Like author Alice Walker, I believe that “hard times require furious dancing.” I have written, time and time again, that dance has the potential to empower individuals, unite communities, and be a force for good in the world.  But when I first learned that schools and studios would be transitioning to online classes in the midst of the Covid-19 outbreak, even I was skeptical:

How can we create a sense of community when we can’t be in the studio together? How can we ensure our students are working safely and utilizing proper technique if we can’t use hands-on teaching methods? How can we set choreography, prepare for performance, keep working toward our shared goals? 

Duty called, however. I sat in my car for 30 full minutes before my first online class, worrying about how I would look on camera, if I’d get the technology right, whether the students would be able to navigate through the movement I planned in their spaces at home. (This was in the “good old days” before Arizona went to a Stay-at-Home order, back when we could teach from the studio instead of from our living rooms.)

By the end of the class, however, I was a true believer. I didn’t realize how much anxiety I had been experiencing, not just about teaching online but about the entire pandemic situation. I didn’t want to admit it, but I had convinced myself that having any semblance of normalcy in these “uncertain times” was just wrong. After the class, it felt like everything changed. I felt calmer, more hopeful, more myself. Dancing, even under less than perfect circumstances, created a tremendous shift in my sense of well-being. I found myself thinking: If I needed that so badly, how much more did my students?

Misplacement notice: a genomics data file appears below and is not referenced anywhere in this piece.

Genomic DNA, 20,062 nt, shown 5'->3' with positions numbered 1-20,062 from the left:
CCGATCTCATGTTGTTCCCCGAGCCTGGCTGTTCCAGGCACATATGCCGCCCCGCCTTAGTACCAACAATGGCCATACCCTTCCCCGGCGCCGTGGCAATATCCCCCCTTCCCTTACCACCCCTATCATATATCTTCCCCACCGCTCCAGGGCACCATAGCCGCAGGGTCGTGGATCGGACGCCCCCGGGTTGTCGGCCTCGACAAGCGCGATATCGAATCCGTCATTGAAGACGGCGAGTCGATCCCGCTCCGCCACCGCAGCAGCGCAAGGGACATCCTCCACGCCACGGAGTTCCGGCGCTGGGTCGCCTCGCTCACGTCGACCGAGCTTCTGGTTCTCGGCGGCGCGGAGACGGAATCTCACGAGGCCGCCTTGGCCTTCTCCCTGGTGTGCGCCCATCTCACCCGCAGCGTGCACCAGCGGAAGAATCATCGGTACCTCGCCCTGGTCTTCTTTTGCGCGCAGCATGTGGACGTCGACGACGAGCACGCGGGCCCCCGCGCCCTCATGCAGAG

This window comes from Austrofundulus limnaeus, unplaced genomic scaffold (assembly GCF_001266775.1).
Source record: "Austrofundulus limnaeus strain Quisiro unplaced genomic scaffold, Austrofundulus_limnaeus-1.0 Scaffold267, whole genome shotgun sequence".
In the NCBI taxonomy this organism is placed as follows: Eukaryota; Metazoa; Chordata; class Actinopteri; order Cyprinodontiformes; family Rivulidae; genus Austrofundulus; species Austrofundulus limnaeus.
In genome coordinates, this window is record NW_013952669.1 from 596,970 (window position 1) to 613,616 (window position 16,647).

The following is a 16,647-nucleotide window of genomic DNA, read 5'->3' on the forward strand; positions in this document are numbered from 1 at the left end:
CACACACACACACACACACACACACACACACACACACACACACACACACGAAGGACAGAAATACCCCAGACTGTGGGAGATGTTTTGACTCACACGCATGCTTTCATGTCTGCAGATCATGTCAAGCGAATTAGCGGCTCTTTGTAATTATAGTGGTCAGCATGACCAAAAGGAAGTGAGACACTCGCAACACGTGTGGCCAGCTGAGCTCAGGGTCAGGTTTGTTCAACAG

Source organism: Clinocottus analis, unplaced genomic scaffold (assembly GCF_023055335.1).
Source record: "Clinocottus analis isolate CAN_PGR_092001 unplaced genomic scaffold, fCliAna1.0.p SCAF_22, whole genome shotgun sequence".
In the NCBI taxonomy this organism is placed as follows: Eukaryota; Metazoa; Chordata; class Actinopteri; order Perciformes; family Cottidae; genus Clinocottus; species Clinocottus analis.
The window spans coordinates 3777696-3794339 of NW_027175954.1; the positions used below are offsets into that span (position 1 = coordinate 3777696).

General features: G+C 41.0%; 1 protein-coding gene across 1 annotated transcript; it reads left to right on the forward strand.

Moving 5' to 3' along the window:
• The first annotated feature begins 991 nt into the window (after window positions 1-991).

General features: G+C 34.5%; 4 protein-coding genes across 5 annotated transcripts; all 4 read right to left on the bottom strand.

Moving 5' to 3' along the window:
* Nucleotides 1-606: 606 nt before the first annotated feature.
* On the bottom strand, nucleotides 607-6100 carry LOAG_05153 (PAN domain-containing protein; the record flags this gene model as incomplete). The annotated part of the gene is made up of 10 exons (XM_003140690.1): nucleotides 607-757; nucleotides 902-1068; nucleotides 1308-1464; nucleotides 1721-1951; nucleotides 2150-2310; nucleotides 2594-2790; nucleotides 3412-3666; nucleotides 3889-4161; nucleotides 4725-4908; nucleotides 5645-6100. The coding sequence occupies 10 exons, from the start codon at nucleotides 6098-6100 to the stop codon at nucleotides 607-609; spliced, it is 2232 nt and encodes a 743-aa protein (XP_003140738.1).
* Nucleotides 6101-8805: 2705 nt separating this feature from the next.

Of course, conducting classes online isn’t the same as being there in person, moving together in real time and space. There will be glitches and delays and the strange sensation of dancing into a screen instead of a live audience. However, the chance for teachers and their students to be in their bodies at the same time, expressing their feelings, exploring their new dance spaces, and sharing smiles and virtual hugs, is incredibly grounding and energizing at the same time.

The fact is dancers need to dance, even in less that ideal circumstances. In fact, we might need to dance more when our circumstances are not ideal. Are online dance classes a magic fix for the problems the world is facing? Of course not. Would I choose to teach online rather than in-person if given the option? No way. But I truly believe that dancing “alone together” in virtual settings is better than not dancing at all right now, and here is why:

1.) Dancing gets people into their bodies. Most of us – including kids – are spending way too much time in front of screens right now. Whether we are conducting business online, crisis schooling online, or engaging in digital distractions (did someone say Tiger King?), too many of us are living through the screen and not in our bodies. Even though online dance classes are conducted with the assistance of technology, they are providing a healthy, embodied experience at a time when we desperately need to disconnect from virtual reality and connect with our physical bodies.

2.) Dancing is all about routine. From a familiar warm-up to a favorite piece of choreography, dance provides a comforting sense of routine in chaotic times. The simple acts of connecting with a beloved teacher and treasured friends (albeit virtually), warming up the body, and moving through the technique that has become a part of us as dancers helps establish a sense of normalcy that will get through uncertainty, isolation, and grief.